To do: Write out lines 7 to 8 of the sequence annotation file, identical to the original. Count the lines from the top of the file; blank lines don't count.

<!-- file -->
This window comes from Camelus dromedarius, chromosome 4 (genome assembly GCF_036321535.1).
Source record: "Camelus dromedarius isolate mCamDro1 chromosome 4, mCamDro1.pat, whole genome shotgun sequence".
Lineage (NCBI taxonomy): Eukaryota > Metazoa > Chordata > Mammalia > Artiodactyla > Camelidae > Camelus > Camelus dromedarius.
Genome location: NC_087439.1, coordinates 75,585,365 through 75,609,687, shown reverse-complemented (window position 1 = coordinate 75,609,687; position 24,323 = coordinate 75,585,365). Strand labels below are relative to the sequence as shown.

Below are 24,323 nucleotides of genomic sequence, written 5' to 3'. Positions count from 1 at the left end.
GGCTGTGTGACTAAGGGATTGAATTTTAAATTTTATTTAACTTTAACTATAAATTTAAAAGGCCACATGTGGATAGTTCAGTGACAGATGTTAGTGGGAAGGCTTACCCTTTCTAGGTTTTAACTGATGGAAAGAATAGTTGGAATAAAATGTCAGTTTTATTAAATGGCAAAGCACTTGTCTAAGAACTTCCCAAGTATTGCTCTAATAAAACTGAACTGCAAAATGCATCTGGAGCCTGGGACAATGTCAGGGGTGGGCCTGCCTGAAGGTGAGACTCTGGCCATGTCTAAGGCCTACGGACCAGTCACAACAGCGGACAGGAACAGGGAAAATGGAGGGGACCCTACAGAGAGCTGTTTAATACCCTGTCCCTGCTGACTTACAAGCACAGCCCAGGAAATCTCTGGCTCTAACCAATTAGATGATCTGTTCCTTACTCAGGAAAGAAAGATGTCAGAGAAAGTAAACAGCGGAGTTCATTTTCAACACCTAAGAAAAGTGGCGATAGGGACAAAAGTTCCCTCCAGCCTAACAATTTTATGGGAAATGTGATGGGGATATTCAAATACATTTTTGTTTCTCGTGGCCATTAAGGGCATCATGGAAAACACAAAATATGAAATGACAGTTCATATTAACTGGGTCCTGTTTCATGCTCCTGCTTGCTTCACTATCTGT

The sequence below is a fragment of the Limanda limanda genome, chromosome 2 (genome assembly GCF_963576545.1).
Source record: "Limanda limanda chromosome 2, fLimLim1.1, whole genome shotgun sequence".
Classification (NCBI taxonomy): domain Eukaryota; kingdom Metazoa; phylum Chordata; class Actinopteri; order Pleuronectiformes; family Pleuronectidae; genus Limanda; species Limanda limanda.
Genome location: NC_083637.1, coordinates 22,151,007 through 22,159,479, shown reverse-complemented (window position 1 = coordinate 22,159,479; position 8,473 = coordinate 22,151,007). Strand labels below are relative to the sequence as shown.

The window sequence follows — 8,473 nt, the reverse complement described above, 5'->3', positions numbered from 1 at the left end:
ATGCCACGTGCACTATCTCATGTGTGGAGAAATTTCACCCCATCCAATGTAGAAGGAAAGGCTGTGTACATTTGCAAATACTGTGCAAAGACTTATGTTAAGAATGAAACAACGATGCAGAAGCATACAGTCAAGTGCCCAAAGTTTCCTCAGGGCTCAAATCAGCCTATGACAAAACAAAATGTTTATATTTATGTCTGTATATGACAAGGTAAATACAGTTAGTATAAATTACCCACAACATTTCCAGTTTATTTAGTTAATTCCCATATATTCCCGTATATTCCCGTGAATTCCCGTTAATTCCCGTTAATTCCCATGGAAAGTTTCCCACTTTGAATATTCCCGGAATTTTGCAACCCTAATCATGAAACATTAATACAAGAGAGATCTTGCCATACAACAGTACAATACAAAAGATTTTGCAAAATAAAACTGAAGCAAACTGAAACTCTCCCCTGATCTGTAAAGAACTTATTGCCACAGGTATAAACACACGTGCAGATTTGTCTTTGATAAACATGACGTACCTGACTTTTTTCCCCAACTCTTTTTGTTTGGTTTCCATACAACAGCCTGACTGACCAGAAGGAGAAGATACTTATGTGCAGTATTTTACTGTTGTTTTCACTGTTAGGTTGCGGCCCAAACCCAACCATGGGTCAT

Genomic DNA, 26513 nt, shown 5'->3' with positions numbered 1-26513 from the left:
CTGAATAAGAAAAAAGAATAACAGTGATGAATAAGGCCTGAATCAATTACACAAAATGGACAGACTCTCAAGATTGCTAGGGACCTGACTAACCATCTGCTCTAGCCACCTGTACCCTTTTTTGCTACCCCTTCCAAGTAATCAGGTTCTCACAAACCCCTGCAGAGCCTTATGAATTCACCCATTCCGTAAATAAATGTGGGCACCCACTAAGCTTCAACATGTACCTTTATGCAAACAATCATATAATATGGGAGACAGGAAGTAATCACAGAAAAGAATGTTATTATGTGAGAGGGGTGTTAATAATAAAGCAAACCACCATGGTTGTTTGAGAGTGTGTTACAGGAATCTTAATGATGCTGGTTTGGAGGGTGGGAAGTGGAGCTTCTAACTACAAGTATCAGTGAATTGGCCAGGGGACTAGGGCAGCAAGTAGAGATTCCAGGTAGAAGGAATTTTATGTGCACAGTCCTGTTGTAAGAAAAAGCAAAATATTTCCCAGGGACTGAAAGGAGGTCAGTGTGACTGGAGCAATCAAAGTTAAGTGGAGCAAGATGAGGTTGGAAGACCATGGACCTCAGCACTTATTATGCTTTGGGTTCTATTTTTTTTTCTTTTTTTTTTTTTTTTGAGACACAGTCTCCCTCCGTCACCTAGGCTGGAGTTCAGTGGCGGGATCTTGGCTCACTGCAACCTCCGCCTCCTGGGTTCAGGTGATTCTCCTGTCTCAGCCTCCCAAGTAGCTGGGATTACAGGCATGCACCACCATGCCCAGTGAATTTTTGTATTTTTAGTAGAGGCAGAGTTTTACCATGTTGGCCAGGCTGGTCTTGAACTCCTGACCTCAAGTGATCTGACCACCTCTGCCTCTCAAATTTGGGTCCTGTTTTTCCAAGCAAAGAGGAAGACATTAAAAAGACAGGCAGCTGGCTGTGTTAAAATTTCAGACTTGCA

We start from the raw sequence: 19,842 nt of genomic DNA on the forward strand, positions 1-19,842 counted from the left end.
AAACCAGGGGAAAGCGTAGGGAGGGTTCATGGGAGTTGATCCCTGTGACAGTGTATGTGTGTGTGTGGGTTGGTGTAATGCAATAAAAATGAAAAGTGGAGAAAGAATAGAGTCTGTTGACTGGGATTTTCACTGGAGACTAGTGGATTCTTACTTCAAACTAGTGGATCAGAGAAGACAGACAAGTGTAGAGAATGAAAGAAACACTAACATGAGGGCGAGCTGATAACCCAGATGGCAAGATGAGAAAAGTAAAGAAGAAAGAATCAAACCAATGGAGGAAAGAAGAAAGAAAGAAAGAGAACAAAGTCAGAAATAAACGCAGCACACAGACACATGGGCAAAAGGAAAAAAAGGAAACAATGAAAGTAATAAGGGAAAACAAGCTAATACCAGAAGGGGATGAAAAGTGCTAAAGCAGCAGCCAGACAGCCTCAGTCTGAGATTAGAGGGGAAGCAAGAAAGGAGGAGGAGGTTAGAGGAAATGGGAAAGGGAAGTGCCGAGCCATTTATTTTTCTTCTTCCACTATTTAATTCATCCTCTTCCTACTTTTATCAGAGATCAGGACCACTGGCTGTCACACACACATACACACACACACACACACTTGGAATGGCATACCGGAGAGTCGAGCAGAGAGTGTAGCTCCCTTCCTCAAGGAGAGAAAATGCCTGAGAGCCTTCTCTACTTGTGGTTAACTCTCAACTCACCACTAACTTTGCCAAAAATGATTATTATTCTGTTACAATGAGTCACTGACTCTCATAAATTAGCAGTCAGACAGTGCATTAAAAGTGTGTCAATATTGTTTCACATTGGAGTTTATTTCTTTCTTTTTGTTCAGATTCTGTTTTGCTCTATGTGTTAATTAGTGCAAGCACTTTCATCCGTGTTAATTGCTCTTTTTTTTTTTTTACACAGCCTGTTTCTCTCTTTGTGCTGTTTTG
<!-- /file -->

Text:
The sequence below is a fragment of the Limanda limanda genome, chromosome 2 (genome assembly GCF_963576545.1).
Source record: "Limanda limanda chromosome 2, fLimLim1.1, whole genome shotgun sequence".